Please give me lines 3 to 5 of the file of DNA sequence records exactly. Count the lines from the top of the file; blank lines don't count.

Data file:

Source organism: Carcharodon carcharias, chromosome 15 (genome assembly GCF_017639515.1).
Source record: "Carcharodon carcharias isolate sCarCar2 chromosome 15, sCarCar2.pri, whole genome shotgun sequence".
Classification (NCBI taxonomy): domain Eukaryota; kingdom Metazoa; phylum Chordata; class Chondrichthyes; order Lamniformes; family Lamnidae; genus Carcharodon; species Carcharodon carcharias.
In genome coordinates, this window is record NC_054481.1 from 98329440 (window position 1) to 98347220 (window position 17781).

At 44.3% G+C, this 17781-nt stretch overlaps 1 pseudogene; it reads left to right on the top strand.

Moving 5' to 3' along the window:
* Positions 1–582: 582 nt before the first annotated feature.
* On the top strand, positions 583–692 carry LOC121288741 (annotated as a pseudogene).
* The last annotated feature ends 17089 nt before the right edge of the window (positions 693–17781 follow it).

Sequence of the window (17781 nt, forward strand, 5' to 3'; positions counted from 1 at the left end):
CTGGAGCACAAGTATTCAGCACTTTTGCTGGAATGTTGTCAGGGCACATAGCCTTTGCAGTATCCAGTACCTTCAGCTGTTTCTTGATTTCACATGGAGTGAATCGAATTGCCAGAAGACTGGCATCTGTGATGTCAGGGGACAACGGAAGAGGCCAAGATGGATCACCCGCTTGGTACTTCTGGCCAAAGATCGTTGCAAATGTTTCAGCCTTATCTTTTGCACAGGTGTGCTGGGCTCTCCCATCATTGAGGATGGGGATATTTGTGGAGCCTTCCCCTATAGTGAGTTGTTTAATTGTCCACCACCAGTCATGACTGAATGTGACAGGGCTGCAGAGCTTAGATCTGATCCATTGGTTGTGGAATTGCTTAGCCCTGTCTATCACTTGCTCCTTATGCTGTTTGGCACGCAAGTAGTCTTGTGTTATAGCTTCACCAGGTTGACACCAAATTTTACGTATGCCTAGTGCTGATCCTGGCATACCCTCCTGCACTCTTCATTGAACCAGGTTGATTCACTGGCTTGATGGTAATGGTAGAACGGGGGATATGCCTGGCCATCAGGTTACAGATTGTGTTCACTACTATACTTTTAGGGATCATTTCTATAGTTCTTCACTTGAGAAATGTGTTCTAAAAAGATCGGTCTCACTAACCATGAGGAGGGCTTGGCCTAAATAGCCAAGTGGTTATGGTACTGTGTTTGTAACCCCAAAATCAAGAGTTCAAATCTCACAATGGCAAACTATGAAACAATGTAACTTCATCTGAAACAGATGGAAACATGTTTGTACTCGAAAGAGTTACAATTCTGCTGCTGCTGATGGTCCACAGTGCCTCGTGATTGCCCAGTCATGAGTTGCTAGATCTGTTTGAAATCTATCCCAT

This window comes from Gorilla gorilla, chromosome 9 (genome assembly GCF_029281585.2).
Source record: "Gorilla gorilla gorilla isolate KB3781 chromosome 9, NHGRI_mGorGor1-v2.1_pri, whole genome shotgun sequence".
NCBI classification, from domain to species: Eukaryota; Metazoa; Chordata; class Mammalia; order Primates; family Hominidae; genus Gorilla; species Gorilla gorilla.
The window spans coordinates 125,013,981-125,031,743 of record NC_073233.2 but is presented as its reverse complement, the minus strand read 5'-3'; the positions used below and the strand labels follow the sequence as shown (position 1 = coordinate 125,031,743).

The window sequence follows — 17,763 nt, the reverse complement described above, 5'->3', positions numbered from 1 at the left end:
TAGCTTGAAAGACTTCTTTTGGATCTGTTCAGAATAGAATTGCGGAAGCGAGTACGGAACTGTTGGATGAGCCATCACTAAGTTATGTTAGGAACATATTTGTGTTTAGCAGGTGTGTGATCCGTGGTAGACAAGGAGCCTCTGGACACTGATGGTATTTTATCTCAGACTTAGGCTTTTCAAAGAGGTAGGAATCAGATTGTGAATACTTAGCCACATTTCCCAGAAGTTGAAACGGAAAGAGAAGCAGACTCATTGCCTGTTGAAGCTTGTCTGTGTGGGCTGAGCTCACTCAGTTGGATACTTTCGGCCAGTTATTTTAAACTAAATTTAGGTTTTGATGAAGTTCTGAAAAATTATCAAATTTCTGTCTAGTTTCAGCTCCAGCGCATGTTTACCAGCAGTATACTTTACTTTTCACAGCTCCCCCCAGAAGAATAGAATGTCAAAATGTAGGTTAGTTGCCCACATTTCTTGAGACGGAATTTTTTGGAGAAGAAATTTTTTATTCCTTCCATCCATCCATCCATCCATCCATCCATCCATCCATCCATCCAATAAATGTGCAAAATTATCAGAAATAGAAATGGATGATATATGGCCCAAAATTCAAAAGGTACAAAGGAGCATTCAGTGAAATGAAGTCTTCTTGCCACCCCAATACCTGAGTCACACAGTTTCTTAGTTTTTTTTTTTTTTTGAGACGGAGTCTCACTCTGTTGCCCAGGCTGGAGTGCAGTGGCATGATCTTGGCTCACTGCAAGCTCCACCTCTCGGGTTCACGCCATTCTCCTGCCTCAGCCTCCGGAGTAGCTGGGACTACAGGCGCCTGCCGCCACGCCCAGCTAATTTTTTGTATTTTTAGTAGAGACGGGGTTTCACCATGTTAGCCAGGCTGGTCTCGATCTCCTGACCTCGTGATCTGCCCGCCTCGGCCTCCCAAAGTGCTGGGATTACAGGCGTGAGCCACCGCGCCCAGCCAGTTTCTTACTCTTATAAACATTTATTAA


Classification (NCBI taxonomy): domain Eukaryota; kingdom Metazoa; phylum Chordata; class Chondrichthyes; order Lamniformes; family Lamnidae; genus Carcharodon; species Carcharodon carcharias.
In genome coordinates, this window is record NC_054481.1 from 98329440 (window position 1) to 98347220 (window position 17781).

At 44.3% G+C, this 17781-nt stretch overlaps 1 pseudogene; it reads left to right on the top strand.